Aortic stenosis is the most common heart valve disease in the elderly. It is associated with congenital bicuspid aortic valve and previous rheumatic heart disease, but is also often caused by calcification of a normal valve. Calcification of a normal valve may be associated with atherosclerotic changes in the portion of the aorta closest to the valve.
Dr Ranthe said: "Genetic factors may play a role in the development of aortic stenosis. A single nucleotide polymorphism in the lipoprotein(a) locus has been associated with aortic valve calcification and aortic stenosis.1 Elevated lipoprotein(a) is a risk factor for atherosclerosis, including ischaemic heart disease, which is known to aggregate in families. Our aim was to discover whether aortic stenosis also aggregates in families."
The study used information from national Danish registers and included the 4.2 million Danes born in or after 1920. The cohort was followed for more than 73 million person-years, starting in 1977 (the year the Danish Hospital Discharge Register began) and ending in 2012. Cases of aortic stenosis were recorded when they occurred at age 35 years or older.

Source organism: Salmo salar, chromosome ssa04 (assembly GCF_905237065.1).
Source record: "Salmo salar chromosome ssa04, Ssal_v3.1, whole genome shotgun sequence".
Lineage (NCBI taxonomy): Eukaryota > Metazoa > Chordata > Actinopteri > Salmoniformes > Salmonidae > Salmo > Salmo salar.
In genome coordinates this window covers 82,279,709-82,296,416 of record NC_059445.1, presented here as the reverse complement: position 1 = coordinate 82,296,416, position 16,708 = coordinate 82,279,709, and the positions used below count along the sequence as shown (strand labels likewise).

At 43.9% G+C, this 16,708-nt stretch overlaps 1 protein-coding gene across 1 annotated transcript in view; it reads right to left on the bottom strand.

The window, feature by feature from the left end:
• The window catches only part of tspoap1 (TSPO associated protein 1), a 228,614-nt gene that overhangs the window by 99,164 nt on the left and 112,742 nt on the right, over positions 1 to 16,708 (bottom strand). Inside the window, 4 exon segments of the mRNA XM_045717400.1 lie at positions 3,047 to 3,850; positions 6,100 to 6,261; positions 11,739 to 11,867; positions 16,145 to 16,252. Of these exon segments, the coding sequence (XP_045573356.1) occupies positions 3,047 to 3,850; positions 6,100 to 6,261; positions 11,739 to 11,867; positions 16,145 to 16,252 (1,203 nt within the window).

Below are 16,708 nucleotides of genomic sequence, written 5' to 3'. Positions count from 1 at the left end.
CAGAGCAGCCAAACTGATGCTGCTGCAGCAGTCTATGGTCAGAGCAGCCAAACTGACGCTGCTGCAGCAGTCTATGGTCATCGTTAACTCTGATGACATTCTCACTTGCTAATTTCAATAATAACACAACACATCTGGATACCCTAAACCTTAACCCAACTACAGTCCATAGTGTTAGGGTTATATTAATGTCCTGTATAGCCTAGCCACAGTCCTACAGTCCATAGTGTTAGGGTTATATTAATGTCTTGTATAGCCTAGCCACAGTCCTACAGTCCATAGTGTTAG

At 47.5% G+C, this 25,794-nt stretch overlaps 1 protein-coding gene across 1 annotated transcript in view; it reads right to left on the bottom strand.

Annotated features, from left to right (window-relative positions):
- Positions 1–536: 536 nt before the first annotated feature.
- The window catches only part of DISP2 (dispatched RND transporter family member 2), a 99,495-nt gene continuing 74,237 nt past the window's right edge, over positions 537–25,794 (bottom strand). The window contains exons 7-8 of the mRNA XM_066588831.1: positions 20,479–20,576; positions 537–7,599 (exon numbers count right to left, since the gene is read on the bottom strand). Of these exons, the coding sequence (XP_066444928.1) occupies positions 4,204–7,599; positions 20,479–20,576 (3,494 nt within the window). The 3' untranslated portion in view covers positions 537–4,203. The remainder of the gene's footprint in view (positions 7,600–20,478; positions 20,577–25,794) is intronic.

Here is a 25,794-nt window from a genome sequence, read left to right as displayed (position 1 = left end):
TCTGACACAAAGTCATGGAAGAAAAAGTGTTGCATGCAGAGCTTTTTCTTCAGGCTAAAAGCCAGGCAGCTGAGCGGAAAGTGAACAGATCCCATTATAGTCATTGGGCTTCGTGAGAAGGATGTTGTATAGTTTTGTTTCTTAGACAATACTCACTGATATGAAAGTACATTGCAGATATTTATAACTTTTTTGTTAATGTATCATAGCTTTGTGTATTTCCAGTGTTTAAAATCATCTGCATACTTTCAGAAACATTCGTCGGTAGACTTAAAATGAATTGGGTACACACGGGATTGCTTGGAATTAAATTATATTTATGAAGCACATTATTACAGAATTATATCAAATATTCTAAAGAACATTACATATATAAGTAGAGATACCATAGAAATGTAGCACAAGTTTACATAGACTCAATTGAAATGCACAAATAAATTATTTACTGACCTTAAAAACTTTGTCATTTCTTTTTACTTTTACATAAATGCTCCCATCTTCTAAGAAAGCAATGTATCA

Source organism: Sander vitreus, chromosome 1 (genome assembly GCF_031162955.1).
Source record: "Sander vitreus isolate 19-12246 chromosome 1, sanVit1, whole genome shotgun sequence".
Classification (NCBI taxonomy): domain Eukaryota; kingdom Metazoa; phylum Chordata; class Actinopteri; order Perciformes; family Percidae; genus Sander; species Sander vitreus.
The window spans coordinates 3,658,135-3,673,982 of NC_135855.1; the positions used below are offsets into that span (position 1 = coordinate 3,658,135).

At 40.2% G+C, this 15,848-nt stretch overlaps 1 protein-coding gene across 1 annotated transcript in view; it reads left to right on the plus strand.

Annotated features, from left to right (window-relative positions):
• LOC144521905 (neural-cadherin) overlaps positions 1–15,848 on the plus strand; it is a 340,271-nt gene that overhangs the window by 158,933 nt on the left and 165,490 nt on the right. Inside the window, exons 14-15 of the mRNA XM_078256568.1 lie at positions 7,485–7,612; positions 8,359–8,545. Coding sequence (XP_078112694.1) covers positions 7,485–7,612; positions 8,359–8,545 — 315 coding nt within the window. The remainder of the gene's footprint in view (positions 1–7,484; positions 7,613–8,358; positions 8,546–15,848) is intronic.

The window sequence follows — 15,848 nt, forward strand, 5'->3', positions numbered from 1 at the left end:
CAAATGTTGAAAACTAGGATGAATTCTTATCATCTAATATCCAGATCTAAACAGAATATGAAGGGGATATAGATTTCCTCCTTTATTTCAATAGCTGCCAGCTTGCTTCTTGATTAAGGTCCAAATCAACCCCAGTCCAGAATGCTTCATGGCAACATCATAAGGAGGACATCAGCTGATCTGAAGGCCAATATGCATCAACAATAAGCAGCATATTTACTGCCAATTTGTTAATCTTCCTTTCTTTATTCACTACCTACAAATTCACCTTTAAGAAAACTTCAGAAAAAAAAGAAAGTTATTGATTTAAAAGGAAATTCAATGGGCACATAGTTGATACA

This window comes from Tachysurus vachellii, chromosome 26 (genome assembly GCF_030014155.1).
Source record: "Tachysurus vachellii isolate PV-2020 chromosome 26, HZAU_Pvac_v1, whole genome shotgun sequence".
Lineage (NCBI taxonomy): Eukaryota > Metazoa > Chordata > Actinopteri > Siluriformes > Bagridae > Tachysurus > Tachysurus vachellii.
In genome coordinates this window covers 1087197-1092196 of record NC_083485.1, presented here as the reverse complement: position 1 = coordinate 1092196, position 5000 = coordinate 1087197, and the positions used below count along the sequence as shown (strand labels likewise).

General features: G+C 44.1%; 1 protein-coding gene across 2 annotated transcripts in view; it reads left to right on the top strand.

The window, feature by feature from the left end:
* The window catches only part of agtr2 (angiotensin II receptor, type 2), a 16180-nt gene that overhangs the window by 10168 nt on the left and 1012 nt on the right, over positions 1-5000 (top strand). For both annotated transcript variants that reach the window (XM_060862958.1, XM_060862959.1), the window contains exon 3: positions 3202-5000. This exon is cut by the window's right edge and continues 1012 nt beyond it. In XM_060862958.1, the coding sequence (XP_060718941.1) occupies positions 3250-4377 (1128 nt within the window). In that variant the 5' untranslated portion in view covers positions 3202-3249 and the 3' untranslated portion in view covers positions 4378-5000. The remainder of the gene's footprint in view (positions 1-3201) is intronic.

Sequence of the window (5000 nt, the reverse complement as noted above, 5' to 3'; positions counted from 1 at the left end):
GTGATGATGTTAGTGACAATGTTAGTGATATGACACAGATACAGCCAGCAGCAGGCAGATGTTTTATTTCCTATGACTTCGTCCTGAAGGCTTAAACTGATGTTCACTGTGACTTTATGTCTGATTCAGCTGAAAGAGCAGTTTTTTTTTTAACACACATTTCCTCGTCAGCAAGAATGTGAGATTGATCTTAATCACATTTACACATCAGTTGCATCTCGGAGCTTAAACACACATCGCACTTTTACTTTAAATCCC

Patients with any registration of a congenital heart defect and those with cardiovascular disease diagnosed at <35 years were excluded. Family history was defined as a first degree relative registered with aortic stenosis before the cohort member.
During the study period 29,983 patients were registered with aortic stenosis at age >35 years. Of those, 193 had a first degree relative with aortic stenosis and the relative risk was 2.04 (95% confidence interval [CI] 1.77-2.35). Dr Ranthe said: "The risk of aortic stenosis roughly doubled when patients had a first degree relative with the disease. In addition, aortic stenosis occurred earlier in life in patients with a family history of the condition."
The impact of family history differed between patients with and without ischaemic heart disea
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European Society of Cardiology